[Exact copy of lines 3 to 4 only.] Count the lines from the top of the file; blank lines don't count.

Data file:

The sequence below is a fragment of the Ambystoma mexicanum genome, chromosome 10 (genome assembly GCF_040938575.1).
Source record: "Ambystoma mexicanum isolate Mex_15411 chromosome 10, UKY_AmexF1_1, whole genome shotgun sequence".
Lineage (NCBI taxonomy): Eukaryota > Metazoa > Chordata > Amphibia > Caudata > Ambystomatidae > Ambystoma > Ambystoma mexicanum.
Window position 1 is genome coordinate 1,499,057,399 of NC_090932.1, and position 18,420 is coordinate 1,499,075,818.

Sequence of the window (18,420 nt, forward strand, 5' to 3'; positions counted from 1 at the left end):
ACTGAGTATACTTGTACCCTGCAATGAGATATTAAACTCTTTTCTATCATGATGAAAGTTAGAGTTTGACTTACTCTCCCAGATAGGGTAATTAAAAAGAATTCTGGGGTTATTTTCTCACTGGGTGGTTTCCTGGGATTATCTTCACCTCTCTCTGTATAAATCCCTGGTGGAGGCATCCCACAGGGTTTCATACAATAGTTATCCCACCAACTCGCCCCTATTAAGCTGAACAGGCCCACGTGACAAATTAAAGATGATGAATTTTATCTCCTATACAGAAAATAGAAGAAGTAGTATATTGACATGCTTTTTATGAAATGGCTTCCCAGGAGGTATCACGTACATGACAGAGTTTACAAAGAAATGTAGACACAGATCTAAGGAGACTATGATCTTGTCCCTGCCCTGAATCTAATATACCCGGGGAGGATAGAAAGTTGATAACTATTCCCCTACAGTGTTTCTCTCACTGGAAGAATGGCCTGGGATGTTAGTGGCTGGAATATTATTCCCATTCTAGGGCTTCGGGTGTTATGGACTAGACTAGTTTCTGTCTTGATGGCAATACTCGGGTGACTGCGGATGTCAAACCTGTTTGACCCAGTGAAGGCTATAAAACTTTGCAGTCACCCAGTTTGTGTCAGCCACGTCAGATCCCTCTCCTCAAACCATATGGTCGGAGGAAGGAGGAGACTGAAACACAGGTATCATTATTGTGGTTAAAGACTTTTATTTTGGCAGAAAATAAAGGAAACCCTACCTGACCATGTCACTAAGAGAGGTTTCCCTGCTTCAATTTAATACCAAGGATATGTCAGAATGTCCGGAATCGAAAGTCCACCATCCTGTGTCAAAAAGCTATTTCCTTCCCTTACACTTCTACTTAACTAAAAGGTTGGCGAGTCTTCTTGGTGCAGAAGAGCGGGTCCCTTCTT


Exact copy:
Lineage (NCBI taxonomy): Eukaryota > Metazoa > Chordata > Amphibia > Caudata > Ambystomatidae > Ambystoma > Ambystoma mexicanum.
Window position 1 is genome coordinate 1,499,057,399 of NC_090932.1, and position 18,420 is coordinate 1,499,075,818.